Sheila Norton tells us how the support of Community Organisers helped her to recover a sense of self-worth and purpose: “Becoming involved in community organising improved my quality of life; enabled me to regain a sense of wellbeing – and probably saved my life.”
Sheila’s story demonstrates that with support and active engagement, individuals can work together to overcome the sense of helplessness and impotence when faced with authoritarian power and take back some control over what is happening in their own community.
It further illustrates how an individual can not only gain a sense of personal power when engaging with others, but also a sense of power over their own health and wellbeing.
Several years ago, I was diagnosed with cerebrovascular disease; the second most common dementia-causing disease. I could not be cured and the best I could hope for was that they could medicate to slow down the process of the disease and try to prevent a catastrophic stroke.
My symptoms had included disorders in thinking, mobility, balance, and coordination. I was already suffering from other health issues that affected my mobility and stamina. I was frightened, however – as the disease was caught early – I was medicated with an annual observation, but no support. I slowly began to lose the will to live.
I believed my useful life was over and took a stance of ‘waiting for God’.
In 2014, I witnessed an injustice between my local parish council and my local allotment association of which I was a member. My attempt to draw attention to this problem was met with hostile and damaging retaliation from the council, and a campaign of inciting hatred towards me, which left me shaken and feeling even more vulnerable.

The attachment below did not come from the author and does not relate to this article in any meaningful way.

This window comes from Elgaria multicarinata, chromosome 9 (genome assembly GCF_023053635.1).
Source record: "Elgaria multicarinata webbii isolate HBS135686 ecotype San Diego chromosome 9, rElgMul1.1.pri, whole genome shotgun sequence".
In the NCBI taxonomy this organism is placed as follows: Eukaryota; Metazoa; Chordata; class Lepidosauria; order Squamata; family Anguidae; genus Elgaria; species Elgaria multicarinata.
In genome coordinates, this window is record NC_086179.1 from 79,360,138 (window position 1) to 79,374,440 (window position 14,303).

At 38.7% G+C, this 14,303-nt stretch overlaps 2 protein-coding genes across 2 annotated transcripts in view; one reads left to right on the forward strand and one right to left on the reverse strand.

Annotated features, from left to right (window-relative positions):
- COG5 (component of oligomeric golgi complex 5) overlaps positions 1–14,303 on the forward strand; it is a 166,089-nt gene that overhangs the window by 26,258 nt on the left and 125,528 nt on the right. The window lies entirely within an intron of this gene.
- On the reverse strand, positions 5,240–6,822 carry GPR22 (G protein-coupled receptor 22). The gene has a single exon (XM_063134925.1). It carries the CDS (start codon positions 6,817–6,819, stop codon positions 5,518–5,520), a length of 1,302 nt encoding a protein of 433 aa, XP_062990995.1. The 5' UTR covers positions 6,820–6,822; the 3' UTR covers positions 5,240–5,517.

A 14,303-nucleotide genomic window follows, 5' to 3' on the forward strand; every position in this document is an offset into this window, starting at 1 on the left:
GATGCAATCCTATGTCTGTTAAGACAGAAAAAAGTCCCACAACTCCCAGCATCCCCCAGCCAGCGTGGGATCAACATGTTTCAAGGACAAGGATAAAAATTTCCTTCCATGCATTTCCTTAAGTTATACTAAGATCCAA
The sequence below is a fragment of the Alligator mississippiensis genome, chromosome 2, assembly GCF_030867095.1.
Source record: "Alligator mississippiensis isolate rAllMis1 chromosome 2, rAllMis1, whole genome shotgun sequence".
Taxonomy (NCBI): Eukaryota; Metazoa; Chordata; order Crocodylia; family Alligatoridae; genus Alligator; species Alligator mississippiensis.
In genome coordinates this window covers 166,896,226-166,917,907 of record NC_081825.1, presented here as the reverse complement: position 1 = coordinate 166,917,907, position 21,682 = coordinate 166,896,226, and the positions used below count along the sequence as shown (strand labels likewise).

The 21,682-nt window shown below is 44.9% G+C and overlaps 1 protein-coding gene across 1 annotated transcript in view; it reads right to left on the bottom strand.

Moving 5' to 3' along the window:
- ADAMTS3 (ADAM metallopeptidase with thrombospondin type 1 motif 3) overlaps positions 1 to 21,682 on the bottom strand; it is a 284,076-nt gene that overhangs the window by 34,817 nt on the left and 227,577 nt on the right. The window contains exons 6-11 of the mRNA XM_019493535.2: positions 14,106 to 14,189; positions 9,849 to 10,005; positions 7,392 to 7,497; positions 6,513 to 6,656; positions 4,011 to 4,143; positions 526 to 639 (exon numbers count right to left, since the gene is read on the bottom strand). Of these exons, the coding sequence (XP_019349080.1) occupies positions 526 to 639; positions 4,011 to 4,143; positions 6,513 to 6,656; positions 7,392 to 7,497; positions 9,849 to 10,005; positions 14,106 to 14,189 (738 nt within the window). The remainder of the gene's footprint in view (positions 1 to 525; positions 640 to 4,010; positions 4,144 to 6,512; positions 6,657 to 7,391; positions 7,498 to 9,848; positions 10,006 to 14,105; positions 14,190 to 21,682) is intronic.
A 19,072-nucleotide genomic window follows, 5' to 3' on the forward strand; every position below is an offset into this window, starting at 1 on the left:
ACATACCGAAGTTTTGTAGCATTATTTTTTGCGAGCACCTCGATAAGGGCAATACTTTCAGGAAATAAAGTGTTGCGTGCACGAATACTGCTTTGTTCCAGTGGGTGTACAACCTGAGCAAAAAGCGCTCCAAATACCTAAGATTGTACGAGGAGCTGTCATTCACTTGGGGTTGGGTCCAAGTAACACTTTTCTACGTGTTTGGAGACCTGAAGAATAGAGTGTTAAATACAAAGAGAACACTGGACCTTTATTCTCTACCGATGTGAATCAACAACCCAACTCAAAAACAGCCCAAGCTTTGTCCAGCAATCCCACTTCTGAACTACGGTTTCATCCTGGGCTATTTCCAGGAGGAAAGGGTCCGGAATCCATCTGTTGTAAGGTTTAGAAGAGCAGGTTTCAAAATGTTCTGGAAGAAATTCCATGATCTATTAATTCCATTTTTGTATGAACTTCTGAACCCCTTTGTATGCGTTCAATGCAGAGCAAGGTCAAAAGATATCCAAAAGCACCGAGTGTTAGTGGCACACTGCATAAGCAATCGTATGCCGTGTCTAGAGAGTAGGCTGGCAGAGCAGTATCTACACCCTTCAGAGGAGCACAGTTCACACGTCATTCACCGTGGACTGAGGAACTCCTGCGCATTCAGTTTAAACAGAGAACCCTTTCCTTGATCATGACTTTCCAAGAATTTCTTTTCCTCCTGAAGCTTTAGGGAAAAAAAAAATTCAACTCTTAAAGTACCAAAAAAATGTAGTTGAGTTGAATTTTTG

My attempts to learn about democratic ways of dealing with the outfall of hostility and character assassination took me to Google. I learned about the Localism Act and discovered the ‘Our Place’ initiative, which was training people to be community organisers – so I contacted my nearest branch, which at that time appeared to be in the next county.
I contacted Alson Loydall and Richard Haig and met with the Bolsover team. The warm acceptance and support I received from the Bolsover organisers helped me through this most difficult of times.
Through my contact with them, I learned more about the Localism Act, and – with the support of Alison and Richard, and the help of Locality – myself and another resident set up a public awareness meeting to inform people of their rights under the Act.
Attending a National Meet-up event in Yarnfield, I was inspired and motivated by the passion and commitment to connect and use collective power to improve lives and fight injustice. As a result, I became more involved in my own community and found other like-minded people.
I realised that I was helping myself by being actively involved in things that were helping others.
Together we formed a community-led group and stopped fighting through health damaging confrontation and started working in a more constructive way. We started asking people about their community and began working to bring people together to create a community-led action plan.
This was – and remains – a difficult battle, and we still have to actively remind ourselves to build on what we are doing and not get caught up in the battles some local councillors and their supporters try to provoke us to engage with.
I eventually realised that my fears about my health had ceased to dominate my life. It was no longer defining who I was. My quality of life and sense of self-worth had vastly improved along with my zest for life. Community organising had given me back a sense of purpose and given me back my sense of self.
I still have cerebrovascular disease, and sometimes need to take a step back whilst I regain my equilibrium. The difference is that the disease that stole my confidence and sense of worth has now been relegated to little more than something I need to learn to live with – and I believe that community organising has saved my life.
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